46 pages 1 hour read

Michel Foucault

The History of Sexuality: Volume 1

Nonfiction | Book | Adult | Published in 1976

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Part 5

Chapter Summaries & Analyses

Part 5 Summary: “Right of Death and Power over Life”

For centuries, sovereign powers held the right to determine death or life for their subjects. They ruled with complete control. By the time historians began to study this phenomenon, rulers no longer had this total power over their subjects. State violence was only acceptable when it was connected to the survival of the ruler or land. However, sovereign powers were able to affect life and death indirectly. Because they could no longer exert power by killing, life became the playground for enacting power. One way to do this was through seizure. Rulers could enact power by taking things away, including time, possessions, and, through incarceration, even the body itself.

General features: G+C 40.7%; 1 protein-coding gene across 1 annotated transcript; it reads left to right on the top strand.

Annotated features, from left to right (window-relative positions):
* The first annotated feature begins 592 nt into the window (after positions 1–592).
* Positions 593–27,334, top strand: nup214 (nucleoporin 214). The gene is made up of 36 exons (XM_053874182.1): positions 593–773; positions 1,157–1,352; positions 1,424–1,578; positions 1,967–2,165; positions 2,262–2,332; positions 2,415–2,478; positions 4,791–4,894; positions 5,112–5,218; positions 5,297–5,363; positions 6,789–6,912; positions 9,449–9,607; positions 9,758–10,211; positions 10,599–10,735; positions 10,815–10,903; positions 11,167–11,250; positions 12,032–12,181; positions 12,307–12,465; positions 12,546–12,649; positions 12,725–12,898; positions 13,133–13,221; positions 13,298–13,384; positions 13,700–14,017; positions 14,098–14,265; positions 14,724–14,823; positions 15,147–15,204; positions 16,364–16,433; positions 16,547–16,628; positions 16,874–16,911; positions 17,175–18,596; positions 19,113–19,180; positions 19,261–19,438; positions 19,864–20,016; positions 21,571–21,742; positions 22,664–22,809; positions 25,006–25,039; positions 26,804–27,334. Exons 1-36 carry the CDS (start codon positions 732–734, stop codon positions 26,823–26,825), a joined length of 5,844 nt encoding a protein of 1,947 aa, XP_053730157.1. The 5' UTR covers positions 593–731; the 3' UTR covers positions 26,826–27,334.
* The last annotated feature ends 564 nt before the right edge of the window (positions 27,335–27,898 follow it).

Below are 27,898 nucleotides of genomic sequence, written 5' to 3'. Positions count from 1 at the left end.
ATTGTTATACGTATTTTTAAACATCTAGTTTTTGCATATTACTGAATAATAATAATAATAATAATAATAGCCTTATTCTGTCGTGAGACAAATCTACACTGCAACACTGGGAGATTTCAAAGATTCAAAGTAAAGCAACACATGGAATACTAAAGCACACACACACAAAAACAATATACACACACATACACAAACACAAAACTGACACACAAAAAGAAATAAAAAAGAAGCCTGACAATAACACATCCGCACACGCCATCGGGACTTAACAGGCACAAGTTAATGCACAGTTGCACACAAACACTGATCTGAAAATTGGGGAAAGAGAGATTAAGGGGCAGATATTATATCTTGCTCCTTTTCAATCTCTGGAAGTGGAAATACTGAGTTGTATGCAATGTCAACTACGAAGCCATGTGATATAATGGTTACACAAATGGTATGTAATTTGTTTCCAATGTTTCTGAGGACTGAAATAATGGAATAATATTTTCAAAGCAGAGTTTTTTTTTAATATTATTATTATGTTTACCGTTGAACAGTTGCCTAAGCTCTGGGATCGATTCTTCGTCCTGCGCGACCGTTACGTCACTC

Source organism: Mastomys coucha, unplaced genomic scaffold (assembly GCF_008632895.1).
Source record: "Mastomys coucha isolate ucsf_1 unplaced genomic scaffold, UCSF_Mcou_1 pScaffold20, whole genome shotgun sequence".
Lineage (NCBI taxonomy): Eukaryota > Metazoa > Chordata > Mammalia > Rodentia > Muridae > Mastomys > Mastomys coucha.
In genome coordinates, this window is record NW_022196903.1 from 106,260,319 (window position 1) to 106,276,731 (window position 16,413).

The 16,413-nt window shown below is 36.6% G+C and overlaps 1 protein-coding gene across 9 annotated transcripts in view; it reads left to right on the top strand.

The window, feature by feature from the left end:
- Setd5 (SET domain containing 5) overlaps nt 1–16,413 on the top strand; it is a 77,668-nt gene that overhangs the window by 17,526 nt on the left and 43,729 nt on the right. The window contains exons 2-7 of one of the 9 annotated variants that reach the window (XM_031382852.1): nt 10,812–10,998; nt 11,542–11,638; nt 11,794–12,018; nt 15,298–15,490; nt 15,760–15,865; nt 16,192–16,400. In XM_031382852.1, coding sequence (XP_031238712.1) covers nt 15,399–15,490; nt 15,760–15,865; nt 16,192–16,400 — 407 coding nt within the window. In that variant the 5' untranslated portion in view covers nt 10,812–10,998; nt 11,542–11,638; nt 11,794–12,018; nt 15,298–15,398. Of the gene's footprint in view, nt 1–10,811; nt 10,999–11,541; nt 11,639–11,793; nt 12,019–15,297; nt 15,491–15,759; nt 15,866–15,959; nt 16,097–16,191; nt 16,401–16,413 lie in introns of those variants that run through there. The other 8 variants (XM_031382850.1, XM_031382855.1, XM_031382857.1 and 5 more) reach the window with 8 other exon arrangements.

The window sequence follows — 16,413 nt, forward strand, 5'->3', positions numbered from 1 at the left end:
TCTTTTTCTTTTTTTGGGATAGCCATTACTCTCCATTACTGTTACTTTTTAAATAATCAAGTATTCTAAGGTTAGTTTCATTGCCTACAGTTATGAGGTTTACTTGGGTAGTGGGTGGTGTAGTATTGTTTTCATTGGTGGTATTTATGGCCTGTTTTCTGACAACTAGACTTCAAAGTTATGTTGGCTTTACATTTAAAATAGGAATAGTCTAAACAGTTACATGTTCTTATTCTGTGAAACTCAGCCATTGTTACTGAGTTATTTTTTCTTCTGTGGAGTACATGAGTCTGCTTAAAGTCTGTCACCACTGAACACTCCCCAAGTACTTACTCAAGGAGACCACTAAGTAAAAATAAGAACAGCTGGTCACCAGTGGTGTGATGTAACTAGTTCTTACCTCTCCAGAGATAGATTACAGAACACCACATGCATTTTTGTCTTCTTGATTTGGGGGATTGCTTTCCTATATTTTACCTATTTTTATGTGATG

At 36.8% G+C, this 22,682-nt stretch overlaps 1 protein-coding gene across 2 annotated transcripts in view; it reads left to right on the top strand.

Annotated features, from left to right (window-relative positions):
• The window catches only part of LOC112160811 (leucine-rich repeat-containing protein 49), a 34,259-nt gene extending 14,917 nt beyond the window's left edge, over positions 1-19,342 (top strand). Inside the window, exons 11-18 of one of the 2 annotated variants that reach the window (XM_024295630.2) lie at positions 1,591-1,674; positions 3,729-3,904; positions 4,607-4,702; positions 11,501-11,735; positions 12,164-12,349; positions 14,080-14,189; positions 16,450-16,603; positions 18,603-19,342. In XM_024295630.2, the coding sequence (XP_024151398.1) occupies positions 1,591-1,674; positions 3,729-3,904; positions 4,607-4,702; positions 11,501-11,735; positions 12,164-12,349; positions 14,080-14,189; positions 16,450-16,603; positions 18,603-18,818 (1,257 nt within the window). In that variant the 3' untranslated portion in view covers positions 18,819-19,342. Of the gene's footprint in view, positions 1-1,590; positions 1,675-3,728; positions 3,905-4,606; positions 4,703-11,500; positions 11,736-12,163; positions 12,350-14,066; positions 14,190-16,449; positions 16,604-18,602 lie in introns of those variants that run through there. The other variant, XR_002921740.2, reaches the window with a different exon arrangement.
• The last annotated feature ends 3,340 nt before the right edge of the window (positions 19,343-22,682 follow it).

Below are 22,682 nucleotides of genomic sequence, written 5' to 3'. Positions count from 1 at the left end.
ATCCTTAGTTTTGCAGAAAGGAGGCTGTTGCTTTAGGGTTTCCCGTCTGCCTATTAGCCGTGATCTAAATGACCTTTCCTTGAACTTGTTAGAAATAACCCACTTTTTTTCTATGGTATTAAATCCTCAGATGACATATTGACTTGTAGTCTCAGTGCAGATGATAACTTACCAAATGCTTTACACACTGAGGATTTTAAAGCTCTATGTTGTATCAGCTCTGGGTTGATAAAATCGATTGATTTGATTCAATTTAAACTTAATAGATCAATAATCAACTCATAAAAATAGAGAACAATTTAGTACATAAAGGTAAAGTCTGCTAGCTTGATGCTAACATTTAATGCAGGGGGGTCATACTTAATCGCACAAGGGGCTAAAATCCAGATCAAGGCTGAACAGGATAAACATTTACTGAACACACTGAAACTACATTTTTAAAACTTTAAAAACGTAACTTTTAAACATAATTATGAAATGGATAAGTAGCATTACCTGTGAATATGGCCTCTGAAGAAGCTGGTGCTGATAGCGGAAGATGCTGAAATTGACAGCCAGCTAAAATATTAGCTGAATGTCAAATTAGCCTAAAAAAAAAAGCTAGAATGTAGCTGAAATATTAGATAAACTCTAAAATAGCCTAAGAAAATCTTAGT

In the modern era, Foucault claims, institutions moved away from exerting control by taking away. Seizure was only one in a series of mechanisms that could be used to enact power. Developing life proved to be far more useful. Those regimes that used death to control in the 19th and 20th centuries appear more startling in contrast to the powers that used life to manage and dominate. When killing seemed necessary, successful sovereigns framed wars as benefiting the entire population, not just the ruler: “the principle underlying the tactics of battle—that one has to be capable of killing in order to go on living—has become the principle that defines the strategy of states” (137).